Today we’re pleased to showcase a build from our friend Martin at Second Spin Cycles. Martin works on restoring old mountain, road, and yes, track bikes for his clients by speccing the period-correct components and more.
Grove Innovations was never known as a builder of lightweight bikes, their more popular models like the Hard Core or the radical X-Frame always look somewhat brutish next to the average 80s/90s mountain bike. Even the cross country-oriented Assault weighed in about a half-pound more than other comparable steel frames of the era. What Groves were known for was the craftsmanship of their builders and probably above all their near-indestructible build quality. So, if you were a 6’2″, 235lbs track racer in the mid-90s who’s broken frame after frame you may turn to Bill and ask him to take a Hard Core frame and turn it into a track slayer.
The frame borrows the main triangle from the Hard Core, the sloping top tube helps with standover and utilizes an extra reinforcement at a seat tube. The front triangle is mated to a custom brazed rear end with Breezer-style dropouts. Tire clearance at the front end is no more than a cat’s whisker and the same can be said for the rear.
The build kit lacks a bit of consistency (clearly the money went to the frame and fork) and was likely changed as the bike was actively raced for several years. The hubs are appropriately classy Dura-Ace 7600 series track hubs, laced to Mavic CXP33 rims. Torque is applied courtesy of Campagnolo Record Pista cranks mated to a loose ball bearing Campy bottom bracket. The cockpit features a Chris King headset, Salsa stem, and 3TTT bars. Rounding out the build is a Shimano M910 XTR seatpost with a Selle Italia Flite saddle.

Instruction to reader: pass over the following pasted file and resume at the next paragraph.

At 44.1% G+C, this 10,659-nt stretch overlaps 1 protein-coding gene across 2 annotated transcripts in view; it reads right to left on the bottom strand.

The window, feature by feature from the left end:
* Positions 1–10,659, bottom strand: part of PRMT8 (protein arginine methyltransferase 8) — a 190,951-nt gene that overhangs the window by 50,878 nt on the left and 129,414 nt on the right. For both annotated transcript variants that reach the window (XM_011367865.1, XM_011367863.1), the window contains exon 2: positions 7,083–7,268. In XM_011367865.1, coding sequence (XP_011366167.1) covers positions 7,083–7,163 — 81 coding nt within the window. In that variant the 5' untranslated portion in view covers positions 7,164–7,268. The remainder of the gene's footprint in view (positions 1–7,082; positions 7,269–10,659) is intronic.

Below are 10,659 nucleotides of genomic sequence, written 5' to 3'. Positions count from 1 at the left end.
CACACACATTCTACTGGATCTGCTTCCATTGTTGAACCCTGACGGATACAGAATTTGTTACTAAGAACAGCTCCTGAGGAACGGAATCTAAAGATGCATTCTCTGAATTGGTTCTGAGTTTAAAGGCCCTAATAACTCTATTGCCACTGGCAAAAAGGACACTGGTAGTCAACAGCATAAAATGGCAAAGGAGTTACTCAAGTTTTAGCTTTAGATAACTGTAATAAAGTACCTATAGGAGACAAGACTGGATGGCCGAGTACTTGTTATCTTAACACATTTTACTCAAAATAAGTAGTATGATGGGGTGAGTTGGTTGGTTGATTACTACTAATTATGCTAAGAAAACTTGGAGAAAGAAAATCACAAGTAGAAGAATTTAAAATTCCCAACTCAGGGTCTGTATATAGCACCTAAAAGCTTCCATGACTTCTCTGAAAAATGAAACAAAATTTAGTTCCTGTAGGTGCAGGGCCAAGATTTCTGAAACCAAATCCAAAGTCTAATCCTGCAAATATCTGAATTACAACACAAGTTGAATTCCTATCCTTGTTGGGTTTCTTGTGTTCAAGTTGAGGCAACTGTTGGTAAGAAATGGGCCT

While I’m not a track racer by any means I can definitely say that this thing feels incredibly solid, and just like every other Grove I’ve had the pleasure to work on the build quality is amazing. I really love the way that Grove managed to make a bike that’s made to be near indestructible by design seem so delicate in the right places.
The welds are barely visible and the brazing is applied in all the right places. The last thing to say about Groves is ironically the first thing that most people notice, the paint jobs. Earlier bikes were always covered with neon colors and wild crackle and glow-in-the-dark effects, by the mid-90s they shifted to metallics and simpler fades.
Though not quite as wild as their earlier designs this particular paint job (shared with a one-off mountain tandem) still looks as though it may have come out of a modern-day shop and turns heads everywhere you go.